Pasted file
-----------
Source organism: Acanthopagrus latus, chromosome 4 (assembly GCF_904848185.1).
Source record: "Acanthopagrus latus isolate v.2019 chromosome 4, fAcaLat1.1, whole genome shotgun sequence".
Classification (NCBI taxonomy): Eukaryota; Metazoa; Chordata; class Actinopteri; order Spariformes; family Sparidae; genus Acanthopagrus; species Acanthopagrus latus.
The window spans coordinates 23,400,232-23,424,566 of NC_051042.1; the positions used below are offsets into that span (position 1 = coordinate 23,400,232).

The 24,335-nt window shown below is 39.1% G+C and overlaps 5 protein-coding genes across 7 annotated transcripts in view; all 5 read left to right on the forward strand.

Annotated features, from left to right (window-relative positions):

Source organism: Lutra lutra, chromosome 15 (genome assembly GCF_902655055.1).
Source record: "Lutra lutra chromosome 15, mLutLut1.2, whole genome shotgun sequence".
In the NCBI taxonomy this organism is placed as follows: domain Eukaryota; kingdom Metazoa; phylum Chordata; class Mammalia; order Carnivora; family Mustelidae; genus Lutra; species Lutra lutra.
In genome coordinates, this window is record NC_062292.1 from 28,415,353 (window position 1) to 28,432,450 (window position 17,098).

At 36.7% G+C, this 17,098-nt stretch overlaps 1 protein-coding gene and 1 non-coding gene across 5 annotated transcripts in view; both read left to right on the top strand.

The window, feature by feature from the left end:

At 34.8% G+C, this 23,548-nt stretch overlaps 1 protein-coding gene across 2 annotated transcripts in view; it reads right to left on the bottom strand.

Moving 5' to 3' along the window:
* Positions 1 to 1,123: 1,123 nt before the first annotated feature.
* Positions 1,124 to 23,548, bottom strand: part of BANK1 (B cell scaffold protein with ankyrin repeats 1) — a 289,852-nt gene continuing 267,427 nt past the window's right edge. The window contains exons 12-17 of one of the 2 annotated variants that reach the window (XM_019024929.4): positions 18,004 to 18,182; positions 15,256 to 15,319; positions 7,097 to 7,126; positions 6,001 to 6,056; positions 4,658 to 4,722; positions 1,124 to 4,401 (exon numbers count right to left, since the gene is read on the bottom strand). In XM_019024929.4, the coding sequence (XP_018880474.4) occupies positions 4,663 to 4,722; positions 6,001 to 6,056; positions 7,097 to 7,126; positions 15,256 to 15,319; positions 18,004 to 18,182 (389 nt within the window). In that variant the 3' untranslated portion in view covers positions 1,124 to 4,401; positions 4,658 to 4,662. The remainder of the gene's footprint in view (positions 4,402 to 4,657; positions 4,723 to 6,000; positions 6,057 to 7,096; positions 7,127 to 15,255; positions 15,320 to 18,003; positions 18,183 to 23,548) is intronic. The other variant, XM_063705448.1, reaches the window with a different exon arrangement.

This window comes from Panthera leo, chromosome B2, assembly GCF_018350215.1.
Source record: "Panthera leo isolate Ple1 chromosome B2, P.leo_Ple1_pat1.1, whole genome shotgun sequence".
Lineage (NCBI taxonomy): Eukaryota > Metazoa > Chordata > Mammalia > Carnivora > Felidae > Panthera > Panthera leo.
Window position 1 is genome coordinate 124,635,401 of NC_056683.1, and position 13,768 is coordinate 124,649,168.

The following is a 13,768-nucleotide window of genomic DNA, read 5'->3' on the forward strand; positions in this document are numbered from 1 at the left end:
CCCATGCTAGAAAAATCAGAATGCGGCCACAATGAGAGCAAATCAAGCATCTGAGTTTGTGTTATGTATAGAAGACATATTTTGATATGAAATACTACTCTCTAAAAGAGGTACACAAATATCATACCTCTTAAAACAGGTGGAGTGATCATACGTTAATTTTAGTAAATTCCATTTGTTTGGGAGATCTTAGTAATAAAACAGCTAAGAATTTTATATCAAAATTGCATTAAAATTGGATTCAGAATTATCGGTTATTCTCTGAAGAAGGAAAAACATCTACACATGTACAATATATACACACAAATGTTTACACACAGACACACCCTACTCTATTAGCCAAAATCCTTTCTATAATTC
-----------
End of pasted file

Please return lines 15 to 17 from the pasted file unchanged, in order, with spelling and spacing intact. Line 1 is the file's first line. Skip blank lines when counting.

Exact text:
* Positions 1 to 1,123: 1,123 nt before the first annotated feature.
* Positions 1,124 to 23,548, bottom strand: part of BANK1 (B cell scaffold protein with ankyrin repeats 1) — a 289,852-nt gene continuing 267,427 nt past the window's right edge. The window contains exons 12-17 of one of the 2 annotated variants that reach the window (XM_019024929.4): positions 18,004 to 18,182; positions 15,256 to 15,319; positions 7,097 to 7,126; positions 6,001 to 6,056; positions 4,658 to 4,722; positions 1,124 to 4,401 (exon numbers count right to left, since the gene is read on the bottom strand). In XM_019024929.4, the coding sequence (XP_018880474.4) occupies positions 4,663 to 4,722; positions 6,001 to 6,056; positions 7,097 to 7,126; positions 15,256 to 15,319; positions 18,004 to 18,182 (389 nt within the window). In that variant the 3' untranslated portion in view covers positions 1,124 to 4,401; positions 4,658 to 4,662. The remainder of the gene's footprint in view (positions 4,402 to 4,657; positions 4,723 to 6,000; positions 6,057 to 7,096; positions 7,127 to 15,255; positions 15,320 to 18,003; positions 18,183 to 23,548) is intronic. The other variant, XM_063705448.1, reaches the window with a different exon arrangement.

This window comes from Panthera leo, chromosome B2, assembly GCF_018350215.1.